He was soon recruited by Bell Labs, moving to New Jersey. And it was there he met his first wife. They had a son and daughter and built a full life together. But sadly, after 27 years of marriage, she succumbed to cancer and died in 1981, leaving Kretzmer with a void that seemed impossible to fill.
That changed on New Year’s Day 1982, when a mutual friend introduced him to a woman who had moved to New Jersey from Israel, Alisa. She had also been recently widowed and they soon fell in love and married, bonded by a common interest in the arts. Kretzmer’s retirement was at hand, and the couple decided to make their new home in Sarasota, which Ernie had once seen described in Time magazine as “a cultural pearl of Florida.”
The rest is Sarasota philanthropic history. They became angels to every major arts organization in the city, avid attendees of multiple events virtually every week – and constant listeners to WUSF’s classical offerings on Ernie’s many radios. “I remember when I first met them early in my career, and how excited they were to tell me that they had been to four live music performances that day,” Urofsky says. “I just remember how genuinely happy they were.”
By then, they were already official members of the station, supporting both radio and TV. They went on to become founding members of Classical WSMR and its 24-hour format in 2010, helping with the creation of the Sarasota Broadcast and Performance Studio on the USF Sarasota-Manatee campus. Ernie began sponsoring matching challenges for WSMR, encouraging listeners to give – a practice he enjoys to this day. The couple even took a station-sponsored classical music cruise and sightseeing trip in Europe, singing sweetly to each other on bus rides between cities. All the while, Ernie and Alisa derived pleasure from making the world a better place through giving.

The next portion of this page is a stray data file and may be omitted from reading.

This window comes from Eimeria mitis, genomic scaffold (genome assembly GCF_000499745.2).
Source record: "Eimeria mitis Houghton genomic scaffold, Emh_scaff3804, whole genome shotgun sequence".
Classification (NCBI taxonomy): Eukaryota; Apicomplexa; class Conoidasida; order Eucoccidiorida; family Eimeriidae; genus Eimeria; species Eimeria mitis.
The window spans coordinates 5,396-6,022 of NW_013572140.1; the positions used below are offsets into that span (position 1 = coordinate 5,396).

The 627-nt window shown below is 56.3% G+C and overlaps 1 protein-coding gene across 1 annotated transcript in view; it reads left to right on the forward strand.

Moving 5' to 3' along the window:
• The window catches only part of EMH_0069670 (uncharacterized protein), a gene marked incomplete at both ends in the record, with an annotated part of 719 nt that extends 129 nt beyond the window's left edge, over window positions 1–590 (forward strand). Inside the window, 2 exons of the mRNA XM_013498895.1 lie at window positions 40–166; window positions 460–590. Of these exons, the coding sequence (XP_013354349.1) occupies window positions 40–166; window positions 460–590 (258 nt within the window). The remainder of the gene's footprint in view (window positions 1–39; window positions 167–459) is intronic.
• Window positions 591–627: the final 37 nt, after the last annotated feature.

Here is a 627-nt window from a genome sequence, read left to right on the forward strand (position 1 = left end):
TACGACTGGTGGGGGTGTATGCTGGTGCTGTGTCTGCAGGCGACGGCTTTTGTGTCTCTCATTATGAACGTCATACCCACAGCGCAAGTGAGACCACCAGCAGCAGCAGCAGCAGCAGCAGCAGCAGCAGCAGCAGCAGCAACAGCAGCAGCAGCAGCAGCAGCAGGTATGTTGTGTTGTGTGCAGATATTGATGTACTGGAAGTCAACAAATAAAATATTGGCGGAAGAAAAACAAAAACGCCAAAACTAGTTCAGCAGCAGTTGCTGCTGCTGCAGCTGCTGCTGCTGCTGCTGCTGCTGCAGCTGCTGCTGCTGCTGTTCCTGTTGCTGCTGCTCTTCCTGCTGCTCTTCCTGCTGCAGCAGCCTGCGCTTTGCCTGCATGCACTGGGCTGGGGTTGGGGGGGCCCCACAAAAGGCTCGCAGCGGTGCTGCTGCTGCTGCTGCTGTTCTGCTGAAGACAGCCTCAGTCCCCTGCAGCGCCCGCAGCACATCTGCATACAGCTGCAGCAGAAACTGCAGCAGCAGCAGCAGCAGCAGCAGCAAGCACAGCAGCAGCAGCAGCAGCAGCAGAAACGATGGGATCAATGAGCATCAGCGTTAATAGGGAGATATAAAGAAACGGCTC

“They were guided by the tradition of ‘tikkun olam,’ which is Hebrew for ‘repair the world,’ ” says Veronica Brady, senior vice president of the Gulf Coast Community Foundation, the Sarasota-based organization that partnered with the Kretzmers to handle much of their philanthropic efforts. “That spirit of giving back – giving to do good – is central to Ernie. And I’ve had many a donor say to me, ‘I’ve seen Ernie Kretzmer supporting this, I think I will as well.’ I loved to see the joy that Ernie and Alisa had together in their commitment to each other, and that commitment translated to their philanthropy.”
When Alisa grew ill several years ago, Ernie’s commitment to supporting the things she loved – that bonded them as husband and wife – never wavered. He was devastated to lose her in 2015, but channeled his grief into a memorable, deeply meaningful gesture. Working with WUSF Associate Development Director Kathy Jordan, he decided to honor his late wife with the naming of the Ernie and Alisa Kretzmer Studio, a change that will take place pending approval in June from the USF Board of Trustees.
On a recent morning, he stands in his living room reflecting on his life as a Mozart concerto plays in the background. A Feurich grand piano rests in a corner – the same one played by his mother in Germany, and later by Alisa. A nearby shelf holds an array of plaques honoring the Kretzmer’s generosity, including Outstanding Individual Philanthropist from the Southwest branch of the Association of Fundraising Professionals – nominated by five different organizations. Several feet away, a poster board displays dozens of photos of Ernie through the years, with Alisa featured prominently – a 90th birthday gift from his personal assistant. Ernie has kept it in a central spot so it is never far from view. “I never grow tired of looking at it,” he says, smiling.
Her presence is forever a part of him. So, too, are the soothing works that connect his past and present, from childhood fears in Germany to sunset years in Sarasota. They play from morning until night on his radios, keeping the memory of his cherished late wife, and the classical music he loves, living on in timeless harmony.